But it can’t be a free-for-all. It is incumbent upon the reader to find a way that the text itself answers any questions. A possible solution must be teased out from what is on the page.

 All about eve

The whole notion of midrash came to mind when I was watching All About Eve with my dear friend Donna who had never seen it before. All About Eve is a film that I watch several times a year and one that I am evangelical about. If I find that you have not seen it and I deem you worthy, I will inflict its perfection on you. While this perfection is certainly not biblical, it is certainly among the one or two perfect creations of the Golden Age of Hollywood.  Acting, writing and production values are greater than in just about any other Hollywood product I can think of. No, it is not Bergman or Bresson. We’re not talking about that kind of perfection. It is just a solid entertainment that somehow slips into the sublime.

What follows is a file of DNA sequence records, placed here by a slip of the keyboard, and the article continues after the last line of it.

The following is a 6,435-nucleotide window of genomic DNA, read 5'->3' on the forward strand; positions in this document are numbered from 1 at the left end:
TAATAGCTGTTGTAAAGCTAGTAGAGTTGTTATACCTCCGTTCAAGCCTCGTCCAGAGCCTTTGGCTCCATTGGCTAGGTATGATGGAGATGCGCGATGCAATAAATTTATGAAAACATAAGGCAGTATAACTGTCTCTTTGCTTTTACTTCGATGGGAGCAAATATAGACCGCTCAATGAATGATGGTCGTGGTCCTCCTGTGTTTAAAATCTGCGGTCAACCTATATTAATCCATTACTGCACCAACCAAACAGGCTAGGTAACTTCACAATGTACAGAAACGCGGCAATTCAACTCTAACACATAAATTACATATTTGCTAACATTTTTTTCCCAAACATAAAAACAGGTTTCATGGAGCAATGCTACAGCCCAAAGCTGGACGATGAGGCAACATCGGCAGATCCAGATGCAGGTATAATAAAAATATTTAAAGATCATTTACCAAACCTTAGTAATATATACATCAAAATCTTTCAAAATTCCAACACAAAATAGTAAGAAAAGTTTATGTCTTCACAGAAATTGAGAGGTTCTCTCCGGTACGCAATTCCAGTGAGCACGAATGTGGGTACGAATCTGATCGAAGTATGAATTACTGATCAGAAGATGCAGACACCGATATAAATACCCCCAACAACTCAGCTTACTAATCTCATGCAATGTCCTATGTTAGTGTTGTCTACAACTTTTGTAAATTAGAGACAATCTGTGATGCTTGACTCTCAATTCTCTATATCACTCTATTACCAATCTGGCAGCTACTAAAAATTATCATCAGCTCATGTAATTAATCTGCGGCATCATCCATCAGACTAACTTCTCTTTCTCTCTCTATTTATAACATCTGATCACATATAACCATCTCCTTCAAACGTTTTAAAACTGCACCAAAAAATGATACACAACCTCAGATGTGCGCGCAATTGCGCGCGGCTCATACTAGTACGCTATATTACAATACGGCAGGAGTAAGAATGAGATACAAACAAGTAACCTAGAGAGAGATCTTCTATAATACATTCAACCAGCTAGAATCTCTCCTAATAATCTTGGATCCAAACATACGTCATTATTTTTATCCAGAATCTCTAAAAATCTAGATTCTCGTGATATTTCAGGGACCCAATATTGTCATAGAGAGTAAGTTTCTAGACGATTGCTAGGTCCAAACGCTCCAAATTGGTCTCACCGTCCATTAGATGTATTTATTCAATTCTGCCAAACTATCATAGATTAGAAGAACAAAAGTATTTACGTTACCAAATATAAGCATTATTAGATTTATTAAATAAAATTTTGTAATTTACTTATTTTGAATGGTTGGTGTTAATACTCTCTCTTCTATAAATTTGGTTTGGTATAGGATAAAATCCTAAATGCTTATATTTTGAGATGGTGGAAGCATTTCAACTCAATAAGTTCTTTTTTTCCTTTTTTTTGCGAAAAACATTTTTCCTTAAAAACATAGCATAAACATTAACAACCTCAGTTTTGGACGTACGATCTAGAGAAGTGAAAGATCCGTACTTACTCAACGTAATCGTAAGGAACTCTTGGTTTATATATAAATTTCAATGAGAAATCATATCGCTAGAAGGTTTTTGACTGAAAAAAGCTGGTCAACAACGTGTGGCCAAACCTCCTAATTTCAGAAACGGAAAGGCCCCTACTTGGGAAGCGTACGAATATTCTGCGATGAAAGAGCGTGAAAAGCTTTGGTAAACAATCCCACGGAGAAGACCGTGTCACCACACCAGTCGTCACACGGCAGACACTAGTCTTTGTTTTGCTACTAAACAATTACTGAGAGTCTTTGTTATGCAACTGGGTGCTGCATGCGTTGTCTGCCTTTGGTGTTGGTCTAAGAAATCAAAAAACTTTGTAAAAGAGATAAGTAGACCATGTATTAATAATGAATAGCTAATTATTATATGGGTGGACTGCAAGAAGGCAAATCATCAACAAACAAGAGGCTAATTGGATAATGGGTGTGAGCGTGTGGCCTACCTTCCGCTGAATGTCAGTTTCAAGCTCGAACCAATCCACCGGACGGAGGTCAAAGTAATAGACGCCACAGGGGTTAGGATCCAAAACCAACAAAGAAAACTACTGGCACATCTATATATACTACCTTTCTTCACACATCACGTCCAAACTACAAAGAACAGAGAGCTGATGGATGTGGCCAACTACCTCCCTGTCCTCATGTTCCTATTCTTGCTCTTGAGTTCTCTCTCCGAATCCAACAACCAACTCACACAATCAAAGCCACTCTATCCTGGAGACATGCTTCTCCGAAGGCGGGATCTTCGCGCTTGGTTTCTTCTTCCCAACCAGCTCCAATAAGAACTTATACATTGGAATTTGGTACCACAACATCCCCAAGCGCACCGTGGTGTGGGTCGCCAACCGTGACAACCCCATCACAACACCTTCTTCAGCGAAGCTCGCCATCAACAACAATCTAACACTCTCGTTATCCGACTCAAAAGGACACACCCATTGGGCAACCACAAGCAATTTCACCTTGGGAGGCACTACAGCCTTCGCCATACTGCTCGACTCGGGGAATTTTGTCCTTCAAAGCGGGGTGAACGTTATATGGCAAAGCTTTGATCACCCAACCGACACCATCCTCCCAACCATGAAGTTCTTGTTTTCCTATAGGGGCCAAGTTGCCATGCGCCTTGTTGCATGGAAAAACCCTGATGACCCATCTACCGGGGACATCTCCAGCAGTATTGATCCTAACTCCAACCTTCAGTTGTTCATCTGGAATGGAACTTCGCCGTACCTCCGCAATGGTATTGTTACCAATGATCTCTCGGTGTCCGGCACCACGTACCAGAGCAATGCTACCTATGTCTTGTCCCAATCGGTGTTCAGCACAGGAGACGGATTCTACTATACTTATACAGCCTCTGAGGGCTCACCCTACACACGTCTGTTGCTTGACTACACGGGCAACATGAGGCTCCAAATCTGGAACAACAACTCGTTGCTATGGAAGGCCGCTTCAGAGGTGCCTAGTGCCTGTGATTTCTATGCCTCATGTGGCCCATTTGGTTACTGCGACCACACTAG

When the viewing was over, my friend commented that while she liked it, she found the opening and set-up of the story contrived to the point that it almost wrecked the enjoyment of the rest of the film. I know the film so well that the beginning is just the beginning to me, just like the way Cain goes off to marry into this heretofore unexplained people. It is just what happened.

I always bristled at the comment that a film wasn’t believable. I always felt that critics who took this tack to deride a film (and the late Gene Siskel was a prime offender here), had no business reviewing films because they obviously were not equipped to deal with the artifice of the genre. My friend asserted that this was not the case with her. She was as ready to suspend disbelief as the next person. It was just that the particular setup was too clunky.